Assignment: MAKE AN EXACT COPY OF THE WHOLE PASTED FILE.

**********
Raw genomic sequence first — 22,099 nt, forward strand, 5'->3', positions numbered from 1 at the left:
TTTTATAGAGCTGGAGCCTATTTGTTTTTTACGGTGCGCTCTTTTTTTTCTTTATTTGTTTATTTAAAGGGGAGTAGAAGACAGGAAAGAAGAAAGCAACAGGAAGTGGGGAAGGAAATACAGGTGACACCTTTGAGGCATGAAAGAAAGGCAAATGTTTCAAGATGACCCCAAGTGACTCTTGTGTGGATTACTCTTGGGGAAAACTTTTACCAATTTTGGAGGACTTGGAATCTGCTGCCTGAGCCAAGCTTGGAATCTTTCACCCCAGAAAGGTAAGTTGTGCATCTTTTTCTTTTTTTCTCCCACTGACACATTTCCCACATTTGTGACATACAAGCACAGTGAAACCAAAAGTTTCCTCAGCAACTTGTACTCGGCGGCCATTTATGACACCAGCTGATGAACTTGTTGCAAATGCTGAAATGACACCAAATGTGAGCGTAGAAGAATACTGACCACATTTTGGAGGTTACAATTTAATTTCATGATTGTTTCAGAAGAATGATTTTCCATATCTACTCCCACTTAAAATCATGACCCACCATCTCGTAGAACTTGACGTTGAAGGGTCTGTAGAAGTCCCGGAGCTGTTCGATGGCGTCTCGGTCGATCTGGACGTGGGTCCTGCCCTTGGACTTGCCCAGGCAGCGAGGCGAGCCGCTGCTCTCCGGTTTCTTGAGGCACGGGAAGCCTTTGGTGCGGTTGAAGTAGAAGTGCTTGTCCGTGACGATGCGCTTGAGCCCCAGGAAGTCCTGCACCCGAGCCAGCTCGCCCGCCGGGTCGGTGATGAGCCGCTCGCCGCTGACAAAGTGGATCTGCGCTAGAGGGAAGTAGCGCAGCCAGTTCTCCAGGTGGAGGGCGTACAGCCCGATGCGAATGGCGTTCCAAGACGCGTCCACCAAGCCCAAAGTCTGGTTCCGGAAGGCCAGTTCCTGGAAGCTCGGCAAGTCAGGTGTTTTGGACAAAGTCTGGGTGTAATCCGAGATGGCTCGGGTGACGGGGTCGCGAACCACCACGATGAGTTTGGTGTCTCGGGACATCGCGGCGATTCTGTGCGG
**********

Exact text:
Raw genomic sequence first — 22,099 nt, forward strand, 5'->3', positions numbered from 1 at the left:
TTTTATAGAGCTGGAGCCTATTTGTTTTTTACGGTGCGCTCTTTTTTTTCTTTATTTGTTTATTTAAAGGGGAGTAGAAGACAGGAAAGAAGAAAGCAACAGGAAGTGGGGAAGGAAATACAGGTGACACCTTTGAGGCATGAAAGAAAGGCAAATGTTTCAAGATGACCCCAAGTGACTCTTGTGTGGATTACTCTTGGGGAAAACTTTTACCAATTTTGGAGGACTTGGAATCTGCTGCCTGAGCCAAGCTTGGAATCTTTCACCCCAGAAAGGTAAGTTGTGCATCTTTTTCTTTTTTTCTCCCACTGACACATTTCCCACATTTGTGACATACAAGCACAGTGAAACCAAAAGTTTCCTCAGCAACTTGTACTCGGCGGCCATTTATGACACCAGCTGATGAACTTGTTGCAAATGCTGAAATGACACCAAATGTGAGCGTAGAAGAATACTGACCACATTTTGGAGGTTACAATTTAATTTCATGATTGTTTCAGAAGAATGATTTTCCATATCTACTCCCACTTAAAATCATGACCCACCATCTCGTAGAACTTGACGTTGAAGGGTCTGTAGAAGTCCCGGAGCTGTTCGATGGCGTCTCGGTCGATCTGGACGTGGGTCCTGCCCTTGGACTTGCCCAGGCAGCGAGGCGAGCCGCTGCTCTCCGGTTTCTTGAGGCACGGGAAGCCTTTGGTGCGGTTGAAGTAGAAGTGCTTGTCCGTGACGATGCGCTTGAGCCCCAGGAAGTCCTGCACCCGAGCCAGCTCGCCCGCCGGGTCGGTGATGAGCCGCTCGCCGCTGACAAAGTGGATCTGCGCTAGAGGGAAGTAGCGCAGCCAGTTCTCCAGGTGGAGGGCGTACAGCCCGATGCGAATGGCGTTCCAAGACGCGTCCACCAAGCCCAAAGTCTGGTTCCGGAAGGCCAGTTCCTGGAAGCTCGGCAAGTCAGGTGTTTTGGACAAAGTCTGGGTGTAATCCGAGATGGCTCGGGTGACGGGGTCGCGAACCACCACGATGAGTTTGGTGTCTCGGGACATCGCGGCGATTCTGTGCGG